Talbot Hughes (1869 - 1942)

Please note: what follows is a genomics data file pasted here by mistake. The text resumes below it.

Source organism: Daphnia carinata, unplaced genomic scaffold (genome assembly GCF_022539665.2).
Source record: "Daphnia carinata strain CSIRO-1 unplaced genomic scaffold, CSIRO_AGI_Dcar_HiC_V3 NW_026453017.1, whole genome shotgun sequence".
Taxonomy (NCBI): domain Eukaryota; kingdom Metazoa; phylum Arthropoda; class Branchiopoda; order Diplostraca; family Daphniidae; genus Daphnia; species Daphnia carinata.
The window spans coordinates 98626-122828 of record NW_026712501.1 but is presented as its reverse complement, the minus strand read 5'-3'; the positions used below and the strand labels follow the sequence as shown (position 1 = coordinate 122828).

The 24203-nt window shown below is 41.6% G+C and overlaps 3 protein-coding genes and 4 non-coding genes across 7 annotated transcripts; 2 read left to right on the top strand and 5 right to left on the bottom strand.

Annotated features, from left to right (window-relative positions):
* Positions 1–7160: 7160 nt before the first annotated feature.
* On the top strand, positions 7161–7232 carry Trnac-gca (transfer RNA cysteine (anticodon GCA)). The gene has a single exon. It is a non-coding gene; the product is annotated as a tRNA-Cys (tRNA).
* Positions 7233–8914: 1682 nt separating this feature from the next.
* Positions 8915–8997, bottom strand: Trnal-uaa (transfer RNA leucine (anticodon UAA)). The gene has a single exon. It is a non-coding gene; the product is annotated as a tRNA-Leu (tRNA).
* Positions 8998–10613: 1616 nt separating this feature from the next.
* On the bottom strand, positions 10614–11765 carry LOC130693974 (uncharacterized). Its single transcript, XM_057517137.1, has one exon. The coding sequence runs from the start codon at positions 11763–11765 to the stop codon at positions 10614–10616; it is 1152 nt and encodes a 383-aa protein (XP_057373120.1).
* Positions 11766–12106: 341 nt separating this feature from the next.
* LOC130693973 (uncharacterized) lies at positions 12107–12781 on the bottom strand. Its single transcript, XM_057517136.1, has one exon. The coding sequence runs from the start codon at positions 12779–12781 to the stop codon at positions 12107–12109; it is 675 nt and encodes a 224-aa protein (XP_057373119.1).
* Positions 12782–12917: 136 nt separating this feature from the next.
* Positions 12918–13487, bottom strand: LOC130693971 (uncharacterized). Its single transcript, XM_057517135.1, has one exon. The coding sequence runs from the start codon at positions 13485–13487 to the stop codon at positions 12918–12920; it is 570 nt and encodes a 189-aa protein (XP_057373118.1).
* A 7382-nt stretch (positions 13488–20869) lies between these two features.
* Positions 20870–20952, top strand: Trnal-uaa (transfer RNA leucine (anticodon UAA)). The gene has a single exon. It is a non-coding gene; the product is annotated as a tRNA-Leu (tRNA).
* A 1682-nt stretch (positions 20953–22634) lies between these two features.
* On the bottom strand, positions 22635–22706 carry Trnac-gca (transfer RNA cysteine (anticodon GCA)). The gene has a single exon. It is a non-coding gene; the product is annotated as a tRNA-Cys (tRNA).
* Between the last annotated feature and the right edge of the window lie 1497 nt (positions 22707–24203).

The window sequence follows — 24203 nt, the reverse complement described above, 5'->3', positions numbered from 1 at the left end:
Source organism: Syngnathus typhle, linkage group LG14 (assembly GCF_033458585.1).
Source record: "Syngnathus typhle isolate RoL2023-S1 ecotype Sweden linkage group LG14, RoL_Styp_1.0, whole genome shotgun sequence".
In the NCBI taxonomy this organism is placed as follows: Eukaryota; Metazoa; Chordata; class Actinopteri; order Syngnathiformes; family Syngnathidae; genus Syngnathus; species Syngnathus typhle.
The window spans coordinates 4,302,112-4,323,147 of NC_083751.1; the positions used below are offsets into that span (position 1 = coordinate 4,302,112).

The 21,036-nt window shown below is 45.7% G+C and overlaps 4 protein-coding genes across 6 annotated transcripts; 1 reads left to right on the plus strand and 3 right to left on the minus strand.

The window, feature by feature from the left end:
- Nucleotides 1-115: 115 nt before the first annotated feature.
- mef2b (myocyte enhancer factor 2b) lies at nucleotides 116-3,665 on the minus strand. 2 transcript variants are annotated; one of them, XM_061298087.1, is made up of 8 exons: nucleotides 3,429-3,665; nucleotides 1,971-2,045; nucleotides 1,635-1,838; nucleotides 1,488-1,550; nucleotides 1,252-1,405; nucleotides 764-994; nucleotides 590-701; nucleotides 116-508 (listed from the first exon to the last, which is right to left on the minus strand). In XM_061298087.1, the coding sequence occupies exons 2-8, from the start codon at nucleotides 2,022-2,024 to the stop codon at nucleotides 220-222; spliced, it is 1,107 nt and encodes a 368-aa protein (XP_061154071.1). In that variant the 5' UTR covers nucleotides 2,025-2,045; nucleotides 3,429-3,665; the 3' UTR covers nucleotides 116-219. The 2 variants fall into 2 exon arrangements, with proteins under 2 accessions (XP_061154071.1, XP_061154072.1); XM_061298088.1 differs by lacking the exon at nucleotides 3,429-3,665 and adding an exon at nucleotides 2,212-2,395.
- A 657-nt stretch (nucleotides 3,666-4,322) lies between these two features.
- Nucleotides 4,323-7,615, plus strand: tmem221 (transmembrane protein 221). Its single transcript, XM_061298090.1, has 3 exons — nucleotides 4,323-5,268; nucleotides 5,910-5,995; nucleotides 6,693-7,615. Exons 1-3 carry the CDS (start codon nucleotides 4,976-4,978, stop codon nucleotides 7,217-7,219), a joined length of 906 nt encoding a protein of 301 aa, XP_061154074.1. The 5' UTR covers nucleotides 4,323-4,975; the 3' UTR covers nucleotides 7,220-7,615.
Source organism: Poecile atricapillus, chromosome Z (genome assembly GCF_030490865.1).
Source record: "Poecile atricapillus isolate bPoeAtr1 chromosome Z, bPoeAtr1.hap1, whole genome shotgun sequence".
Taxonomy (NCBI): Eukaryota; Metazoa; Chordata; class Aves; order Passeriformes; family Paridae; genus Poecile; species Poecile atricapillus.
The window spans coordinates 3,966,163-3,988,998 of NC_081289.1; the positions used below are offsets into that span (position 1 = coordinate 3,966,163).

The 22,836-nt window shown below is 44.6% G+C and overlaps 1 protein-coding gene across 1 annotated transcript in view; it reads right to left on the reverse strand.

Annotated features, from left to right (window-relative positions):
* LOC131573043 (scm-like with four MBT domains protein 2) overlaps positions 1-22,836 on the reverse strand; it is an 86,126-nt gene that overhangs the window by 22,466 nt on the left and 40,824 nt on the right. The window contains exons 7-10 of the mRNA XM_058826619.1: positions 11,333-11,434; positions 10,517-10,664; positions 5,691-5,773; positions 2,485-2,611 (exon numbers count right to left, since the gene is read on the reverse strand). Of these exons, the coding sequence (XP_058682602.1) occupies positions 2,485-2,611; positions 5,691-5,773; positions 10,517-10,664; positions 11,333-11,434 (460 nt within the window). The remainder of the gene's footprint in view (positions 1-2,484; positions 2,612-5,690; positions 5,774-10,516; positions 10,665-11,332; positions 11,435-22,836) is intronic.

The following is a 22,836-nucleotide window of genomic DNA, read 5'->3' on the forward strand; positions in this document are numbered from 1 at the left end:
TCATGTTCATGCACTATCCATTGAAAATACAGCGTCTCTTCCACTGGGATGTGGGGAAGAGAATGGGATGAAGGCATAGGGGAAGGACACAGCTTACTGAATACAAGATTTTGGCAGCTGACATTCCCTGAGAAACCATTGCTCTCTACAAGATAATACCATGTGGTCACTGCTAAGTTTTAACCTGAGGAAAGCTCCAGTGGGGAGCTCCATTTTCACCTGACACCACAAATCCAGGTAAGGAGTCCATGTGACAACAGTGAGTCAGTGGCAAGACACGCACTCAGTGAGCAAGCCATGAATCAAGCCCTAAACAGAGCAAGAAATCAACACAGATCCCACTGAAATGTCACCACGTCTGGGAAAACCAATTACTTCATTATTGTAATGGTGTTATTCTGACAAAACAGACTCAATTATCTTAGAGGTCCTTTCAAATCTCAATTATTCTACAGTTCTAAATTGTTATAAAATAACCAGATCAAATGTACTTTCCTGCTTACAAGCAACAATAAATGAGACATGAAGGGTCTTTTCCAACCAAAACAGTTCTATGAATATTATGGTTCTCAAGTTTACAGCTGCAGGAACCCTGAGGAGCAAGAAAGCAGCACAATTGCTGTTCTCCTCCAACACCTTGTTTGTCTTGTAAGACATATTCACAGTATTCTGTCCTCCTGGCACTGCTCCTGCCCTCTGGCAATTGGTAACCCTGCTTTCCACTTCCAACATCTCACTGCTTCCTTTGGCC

Talbot Hughes (1869–1942) was a British painter (of genre, history and landscape), a collector of historical costumes and miniature portraits, and writer on fine art and costume design. He exhibited at the Royal Academy from the age of 17 to 1913. Talbot Hughes was the son of still-life painter, William Hughes, and brother of Sir Herbert Hughes-Stanton, a landscape painter. He lived in London, and later in Osmington, near Weymouth, Dorset. From 1871 to 1913 he exhibited at the Royal Academy. He also exhibited with the Society of British Artists. In 1894 he was elected to the Arts Club. In 1903 he was elected to the Society of Oil Painters. His painterly subjects ranged from the allegorical, figurative, and historical to the theatrical. He admired the style of Jean-Louis-Ernest Meissonier, the French classicist painter. Hughes was preoccupied with the refinement of the presentation of his subject, the depiction of idealized feminine beauty and the tribulations of romantic love. In a 1902 article in The Magazine of Art writer Marion Hepworth Dixon commented on Hughes's "dexterity of hand, the extraordinary facility with which he renders the different surfaces of stuffs, woods, and metal, together with the agility of his outlook and the verve and spontaneity of his eighteenth century designs." Hughes's submissions to the Royal Academy included works carrying such titles as "Temptation" (1899), "Fate leads the willing, and the unwilling drags" (1900) and "The Road of Love" (1900).
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